Hello, my name is Pit Langner. After finishing my Master’s Thesis I rejoined the AG Heberle in 2017 for my PhD. Currently, I am in charge of maintaining and augmenting the infrared spectrometer setup developed by Bernd-Joachim Schulz, which is based on tunable quantum cascade lasers as probing light source and provides the means to perform time-resolved experiments on proteins in aqueous solution. For my research I am focused on resolving the protonation dynamics within Cytochrome c Oxidase during its catalytic cycle.
Pit Langner born 1990 in Berlin, Germany
Bachelor of Science 2012, Freie Universiät Berlin
Master of Science 2015, Freie Universität Berlin
Previously I investigated proteins carrying a light-oxygen-voltage (LOV) domain for blue-light sensing via steady-state Fourier transform infrared (FTIR) and UV/Vis spectroscopy in conjunction with site-directed mutagenesis, H/D and H216O/H218O exchange and Stark labeling. Although obviously still in the field of biophysics, my research interest shifted when I started my PhD. Now I am utilizing the capabilities of the tunable QCL setup in combination with microfluidics and a flow-flash approach to primarily study (in close cooperation with Federico Baserga) the terminal enzyme of the respiratory chain, Cytochrome c Oxidase (CcO).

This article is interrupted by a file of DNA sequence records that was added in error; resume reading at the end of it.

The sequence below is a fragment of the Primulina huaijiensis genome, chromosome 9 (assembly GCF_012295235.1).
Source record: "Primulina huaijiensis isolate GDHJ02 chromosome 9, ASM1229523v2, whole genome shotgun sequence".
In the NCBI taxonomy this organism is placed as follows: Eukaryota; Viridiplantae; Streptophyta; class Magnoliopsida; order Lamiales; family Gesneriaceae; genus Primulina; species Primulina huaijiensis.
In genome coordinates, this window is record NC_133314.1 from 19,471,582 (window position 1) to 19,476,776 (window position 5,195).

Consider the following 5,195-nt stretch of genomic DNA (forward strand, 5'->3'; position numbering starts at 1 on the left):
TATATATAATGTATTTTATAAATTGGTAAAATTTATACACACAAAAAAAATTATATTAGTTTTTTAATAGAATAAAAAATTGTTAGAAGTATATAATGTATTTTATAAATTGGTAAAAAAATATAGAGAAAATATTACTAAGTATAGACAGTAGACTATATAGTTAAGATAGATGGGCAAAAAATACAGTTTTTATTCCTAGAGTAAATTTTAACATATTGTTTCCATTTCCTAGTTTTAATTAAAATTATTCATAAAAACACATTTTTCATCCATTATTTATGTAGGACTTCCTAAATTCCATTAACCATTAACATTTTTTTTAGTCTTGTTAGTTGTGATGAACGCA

Kerruth, S., Langner, P., Raffelberg, S., Gärtner, W. and Heberle, J. (2017), Characterization of the Blue–Light-Activated Adenylyl Cyclase mPAC by Flash Photolysis and FTIR Spectroscopy. Photochem Photobiol, 93: 857–864. doi:10.1111/php.12746